Tossed cigarette started grass fire northeast of Calgary, officials say
RCMP are reminding smokers of the consequences of throwing lit butts into tinder dry conditions
A grass fire that spread rapidly and threatened farms and homes north of Keoma in southern Alberta was caused by a discarded cigarette butt, according to RCMP.
The fire on Sunday was helped on its speedy way by tinder dry conditions and strong winds, the same factors that led to multiple fires across the province almost two weeks ago.
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Those fires claimed the lives of multiple animals, destroyed homes and took the life of volunteer firefighter James Hargrave.
"This is now the second fire that we know was caused by a cigarette butt. Both of these were completely preventable. We need people to get the message and stop tossing their butts out of vehicles," said Cpl. Curis Peters with the RCMP in a news release.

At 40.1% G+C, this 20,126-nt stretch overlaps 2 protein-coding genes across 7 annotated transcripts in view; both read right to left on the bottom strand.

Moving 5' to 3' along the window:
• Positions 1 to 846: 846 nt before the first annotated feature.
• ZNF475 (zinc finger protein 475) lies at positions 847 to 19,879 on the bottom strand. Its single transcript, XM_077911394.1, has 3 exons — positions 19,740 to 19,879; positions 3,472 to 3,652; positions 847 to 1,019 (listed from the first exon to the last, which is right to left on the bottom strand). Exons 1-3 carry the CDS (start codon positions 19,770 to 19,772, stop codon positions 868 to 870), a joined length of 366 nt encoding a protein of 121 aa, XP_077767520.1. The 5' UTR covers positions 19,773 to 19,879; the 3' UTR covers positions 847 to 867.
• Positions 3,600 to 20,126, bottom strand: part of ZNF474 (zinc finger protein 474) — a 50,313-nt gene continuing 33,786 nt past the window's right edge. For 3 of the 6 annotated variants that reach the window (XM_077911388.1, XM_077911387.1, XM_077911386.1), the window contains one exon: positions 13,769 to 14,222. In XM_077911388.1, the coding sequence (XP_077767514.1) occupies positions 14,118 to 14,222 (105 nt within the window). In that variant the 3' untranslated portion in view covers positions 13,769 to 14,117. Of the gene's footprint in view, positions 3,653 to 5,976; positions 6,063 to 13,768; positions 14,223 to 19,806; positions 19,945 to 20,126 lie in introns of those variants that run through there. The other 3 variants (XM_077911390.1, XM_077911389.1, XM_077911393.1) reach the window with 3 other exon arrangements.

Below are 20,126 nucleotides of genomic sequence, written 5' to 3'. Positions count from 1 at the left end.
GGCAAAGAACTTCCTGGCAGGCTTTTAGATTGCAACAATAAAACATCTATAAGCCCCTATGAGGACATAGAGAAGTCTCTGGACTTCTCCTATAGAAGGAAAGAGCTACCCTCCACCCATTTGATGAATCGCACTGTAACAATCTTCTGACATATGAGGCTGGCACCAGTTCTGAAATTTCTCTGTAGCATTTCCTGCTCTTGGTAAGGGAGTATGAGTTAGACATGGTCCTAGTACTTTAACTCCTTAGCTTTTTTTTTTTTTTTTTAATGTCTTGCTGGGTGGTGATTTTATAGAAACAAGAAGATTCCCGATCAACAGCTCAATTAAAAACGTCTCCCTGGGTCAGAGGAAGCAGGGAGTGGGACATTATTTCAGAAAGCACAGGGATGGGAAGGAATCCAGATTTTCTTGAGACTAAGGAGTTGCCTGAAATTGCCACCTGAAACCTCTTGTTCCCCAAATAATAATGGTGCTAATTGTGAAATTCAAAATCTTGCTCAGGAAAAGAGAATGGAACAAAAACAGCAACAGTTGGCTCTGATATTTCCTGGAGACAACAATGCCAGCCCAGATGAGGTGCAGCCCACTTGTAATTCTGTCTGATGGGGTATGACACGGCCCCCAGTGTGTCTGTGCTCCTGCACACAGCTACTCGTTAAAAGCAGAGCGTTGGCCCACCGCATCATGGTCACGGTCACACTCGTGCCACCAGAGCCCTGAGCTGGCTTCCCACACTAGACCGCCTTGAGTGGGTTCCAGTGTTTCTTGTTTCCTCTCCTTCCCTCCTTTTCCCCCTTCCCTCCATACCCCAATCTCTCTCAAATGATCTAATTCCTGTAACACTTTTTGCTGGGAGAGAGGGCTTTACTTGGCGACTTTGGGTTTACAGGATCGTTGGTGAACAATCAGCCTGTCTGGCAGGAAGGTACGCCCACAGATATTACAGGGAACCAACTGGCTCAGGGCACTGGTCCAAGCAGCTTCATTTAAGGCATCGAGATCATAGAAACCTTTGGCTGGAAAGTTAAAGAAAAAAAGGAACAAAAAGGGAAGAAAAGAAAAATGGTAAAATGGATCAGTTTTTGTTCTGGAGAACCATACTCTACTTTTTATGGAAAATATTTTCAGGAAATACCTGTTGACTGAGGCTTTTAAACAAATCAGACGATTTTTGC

Farm equipment barricade
Sunday's fire was stopped in part thanks to the actions of nearby farmers and residents of the Tschetter Hutterite Colony, who formed a fire barrier using farm equipment, blocking it from advancing on nearby farms and homes.
Crews from Beiseker, Crossfield, Irricana and Rocky View County battled the blaze about 50 kilometres northeast of Calgary.
Once out, RCMP said they tracked the source of the fire to a cigarette butt along the shoulder of Highway 9 and Range Road 270.
RCMP are reminding smokers that tossing a butt out the window of a car, beyond causing a fire, can also result in a fine for littering, criminal charges such as mischief or criminal negligence and financial responsibility for the costs of fighting the fire and repairs.
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